(b) Consistent with sections 3-3 and 4-4 of Executive Order 12898, each agency shall take appropriate steps, considering the recommendations of the Environmental Justice Subcommittee, to promote the development of research and data related to environmental justice, including enhancing the collection of data, supporting the creation of tools to improve the consideration of environmental justice in decision-making, providing analyses of cumulative impacts and risks, and promoting science needed to inform decisions that advance environmental justice.
(c) When conducting research and data collection in furtherance of the directives in this order and Executive Order 12898, agencies shall comply with applicable regulations and directives, including those related to standards of ethics for the protection of human subjects, such as those set forth in Executive Order 12975 of October 3, 1995 (Protection of Human Research Subjects and Creation of National Bioethics Advisory Commission), and the Presidential Memorandum of January 27, 2021 (Restoring Trust in Government Through Scientific Integrity and Evidence-Based Policymaking).
Sec. 6. Community Notification on Toxic Chemical Releases. To ensure that the public, including members of communities with environmental justice concerns, receives timely information about releases of toxic chemicals that may affect them and health and safety measures available to address such releases:
(a) Each agency shall report in accordance with sections 301 through 313 of EPCRA after considering applicable EPA guidance and without regard to the Standard Industrial Classification or North American Industry Classification System delineations.
(b) No later than 6 weeks following a release requiring notification by an agency under section 304(a) of EPCRA, the notifying agency shall hold a public meeting providing the information required under section 304(b)(2) of EPCRA, including information on the nature of the release, known or anticipated health risks, and the proper precautions to take as a result. The agency shall provide notice of a public meeting no later than 72 hours after a release.
(c) The Administrator of EPA shall evaluate available legal authorities and consider any additional steps it may require or encourage non-Federal facilities that report releases under EPCRA to undertake in connection with the report.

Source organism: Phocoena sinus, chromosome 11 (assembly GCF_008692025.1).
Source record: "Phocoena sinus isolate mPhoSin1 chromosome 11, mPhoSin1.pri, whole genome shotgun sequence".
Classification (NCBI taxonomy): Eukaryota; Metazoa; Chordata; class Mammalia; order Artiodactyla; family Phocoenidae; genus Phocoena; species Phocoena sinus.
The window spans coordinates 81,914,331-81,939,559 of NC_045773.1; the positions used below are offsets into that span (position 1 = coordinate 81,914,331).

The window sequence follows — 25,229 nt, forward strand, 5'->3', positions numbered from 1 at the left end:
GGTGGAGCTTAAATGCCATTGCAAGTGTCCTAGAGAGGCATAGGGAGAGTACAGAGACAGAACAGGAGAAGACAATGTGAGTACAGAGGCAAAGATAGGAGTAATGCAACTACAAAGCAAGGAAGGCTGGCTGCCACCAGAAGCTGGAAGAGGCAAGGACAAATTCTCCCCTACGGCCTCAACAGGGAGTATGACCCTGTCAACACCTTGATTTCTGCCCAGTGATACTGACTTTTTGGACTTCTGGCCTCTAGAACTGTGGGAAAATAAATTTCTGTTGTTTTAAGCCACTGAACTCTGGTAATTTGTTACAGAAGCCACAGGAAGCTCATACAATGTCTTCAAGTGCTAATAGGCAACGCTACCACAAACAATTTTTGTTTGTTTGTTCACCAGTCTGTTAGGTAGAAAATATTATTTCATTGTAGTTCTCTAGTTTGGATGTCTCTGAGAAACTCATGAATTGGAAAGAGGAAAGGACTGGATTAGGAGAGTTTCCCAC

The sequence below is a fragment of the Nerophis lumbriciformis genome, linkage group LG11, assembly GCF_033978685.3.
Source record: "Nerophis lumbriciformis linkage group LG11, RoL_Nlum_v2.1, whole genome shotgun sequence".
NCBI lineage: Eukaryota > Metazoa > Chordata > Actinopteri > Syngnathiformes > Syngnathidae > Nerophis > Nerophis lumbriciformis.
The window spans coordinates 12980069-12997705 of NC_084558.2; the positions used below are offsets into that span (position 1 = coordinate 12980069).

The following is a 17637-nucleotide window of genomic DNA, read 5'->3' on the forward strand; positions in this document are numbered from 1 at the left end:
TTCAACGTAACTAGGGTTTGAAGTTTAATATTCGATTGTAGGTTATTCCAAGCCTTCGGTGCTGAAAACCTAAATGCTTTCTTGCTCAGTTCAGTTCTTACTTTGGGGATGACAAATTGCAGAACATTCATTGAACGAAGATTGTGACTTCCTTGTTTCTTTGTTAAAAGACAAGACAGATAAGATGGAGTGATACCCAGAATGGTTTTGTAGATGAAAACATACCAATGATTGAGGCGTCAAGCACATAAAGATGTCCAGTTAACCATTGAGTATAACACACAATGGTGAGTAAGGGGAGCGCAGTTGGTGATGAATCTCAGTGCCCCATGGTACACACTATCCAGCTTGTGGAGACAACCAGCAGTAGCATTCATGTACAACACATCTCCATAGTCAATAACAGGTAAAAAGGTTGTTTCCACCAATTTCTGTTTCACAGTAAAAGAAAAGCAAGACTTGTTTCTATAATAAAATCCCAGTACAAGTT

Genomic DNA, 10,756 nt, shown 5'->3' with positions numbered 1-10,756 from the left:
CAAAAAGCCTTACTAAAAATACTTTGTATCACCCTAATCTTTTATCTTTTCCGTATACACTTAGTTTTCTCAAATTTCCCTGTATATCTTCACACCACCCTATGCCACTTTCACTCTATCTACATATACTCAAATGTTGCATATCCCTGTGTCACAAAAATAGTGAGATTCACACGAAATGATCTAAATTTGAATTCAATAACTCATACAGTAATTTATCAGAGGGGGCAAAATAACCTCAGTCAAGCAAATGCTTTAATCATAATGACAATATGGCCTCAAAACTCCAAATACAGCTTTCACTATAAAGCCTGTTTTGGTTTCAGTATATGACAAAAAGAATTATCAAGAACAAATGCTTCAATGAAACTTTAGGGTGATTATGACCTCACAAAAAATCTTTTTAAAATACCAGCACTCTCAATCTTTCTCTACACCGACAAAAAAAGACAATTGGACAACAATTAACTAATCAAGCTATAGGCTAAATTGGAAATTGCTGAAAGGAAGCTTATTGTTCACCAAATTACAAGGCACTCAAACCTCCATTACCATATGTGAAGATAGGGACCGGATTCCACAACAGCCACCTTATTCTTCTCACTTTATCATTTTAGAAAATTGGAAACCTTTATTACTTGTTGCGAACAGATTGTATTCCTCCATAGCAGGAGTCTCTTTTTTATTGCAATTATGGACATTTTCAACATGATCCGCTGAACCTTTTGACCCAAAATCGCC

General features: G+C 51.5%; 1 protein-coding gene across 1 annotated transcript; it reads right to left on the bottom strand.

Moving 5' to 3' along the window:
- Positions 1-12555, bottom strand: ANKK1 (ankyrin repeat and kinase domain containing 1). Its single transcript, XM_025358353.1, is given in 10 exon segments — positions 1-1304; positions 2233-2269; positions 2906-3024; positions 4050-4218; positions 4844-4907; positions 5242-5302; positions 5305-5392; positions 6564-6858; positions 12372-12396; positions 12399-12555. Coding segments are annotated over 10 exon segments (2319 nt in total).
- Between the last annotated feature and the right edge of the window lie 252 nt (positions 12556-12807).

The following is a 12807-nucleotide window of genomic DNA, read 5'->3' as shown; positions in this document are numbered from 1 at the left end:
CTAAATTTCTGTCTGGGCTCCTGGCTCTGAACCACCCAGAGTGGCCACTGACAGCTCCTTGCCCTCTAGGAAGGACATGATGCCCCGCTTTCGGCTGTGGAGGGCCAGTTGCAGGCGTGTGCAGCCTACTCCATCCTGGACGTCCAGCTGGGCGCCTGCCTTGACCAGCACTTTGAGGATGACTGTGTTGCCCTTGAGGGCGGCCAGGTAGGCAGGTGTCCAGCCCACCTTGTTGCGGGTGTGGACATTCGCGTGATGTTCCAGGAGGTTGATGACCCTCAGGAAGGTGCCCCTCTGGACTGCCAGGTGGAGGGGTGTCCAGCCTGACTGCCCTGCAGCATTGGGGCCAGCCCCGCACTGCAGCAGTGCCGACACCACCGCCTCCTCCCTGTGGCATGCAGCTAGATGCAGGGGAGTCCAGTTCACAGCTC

(d) The Administrator of EPA shall provide the Environmental Justice Subcommittee established by section 5 of this order with an annual report on trends in data in the Toxic Release Inventory established by section 313 of EPCRA to inform the development of the Research Plan required under section 5(a)(iii) of this order.
Sec. 7. White House Environmental Justice Interagency Council. (a) Section 1-102(b) of Executive Order 12898, as amended by section 220(a) of Executive Order 14008, and further amended by section 4(b) of Executive Order 14082, creating the White House Environmental Justice Interagency Council, is amended to read as follows:
“(b) Membership. The Interagency Council shall consist of the following additional members:
(i) the Secretary of State;
(ii) the Secretary of Defense;
(iii) the Attorney General;
(iv) the Secretary of the Interior;
(v) the Secretary of Agriculture;
(vi) the Secretary of Commerce;
(vii) the Secretary of Labor;
(viii) the Secretary of Health and Human Services;
(ix) the Secretary of Housing and Urban Development;
(x) the Secretary of Transportation;
(xi) the Secretary of Energy;
(xii) the Secretary of Veterans Affairs;
(xiii) the Secretary of Homeland Security;
(xiv) the Administrator of the Environmental Protection Agency;
(xv) the Director of the Office of Management and Budget;
(xvi) the Chair of the Council of Economic Advisers;
(xvii) the Administrator of General Services;
(xviii) the Executive Director of the Federal Permitting Improvement Steering Council;
(xix) the Director of the Office of Science and Technology Policy;
(xx) the Assistant to the President and National Climate Advisor;
(xxi) the Assistant to the President for Domestic Policy;
(xxii) the Assistant to the President for Economic Policy;
(xxiii) the Executive Director of the White House Gender Policy Council;
(xxiv) the Senior Advisor to the President for Clean Energy Innovation and Implementation; and
(xxv) other relevant agency heads as determined by the Chair of CEQ.”
(b) Section 1-102(d) of Executive Order 12898, as amended by section 220(a) of Executive Order 14008, is further amended by adding the following sentence at the end: “The Interagency Council shall support and facilitate interagency collaboration on programs and activities related to environmental justice, including the development of materials for environmental justice training to build the capacity of Federal employees to advance environmental justice and to increase the meaningful participation of individuals from communities with environmental justice concerns in Federal activities.”
(c) Section 1-102(g) of Executive Order 12898, as amended by section 220(a) of Executive Order 14008, is amended to read as follows: “Officers. The head of each agency on the Interagency Council shall designate an Environmental Justice Officer within the agency with the authority to represent the agency on the Interagency Council and with the responsibility for leading agency planning and implementation of the agency’s Environmental Justice Strategic Plan, coordinating with CEQ and other agencies, and performing such other duties related to advancing environmental justice as the head of the agency deems appropriate.”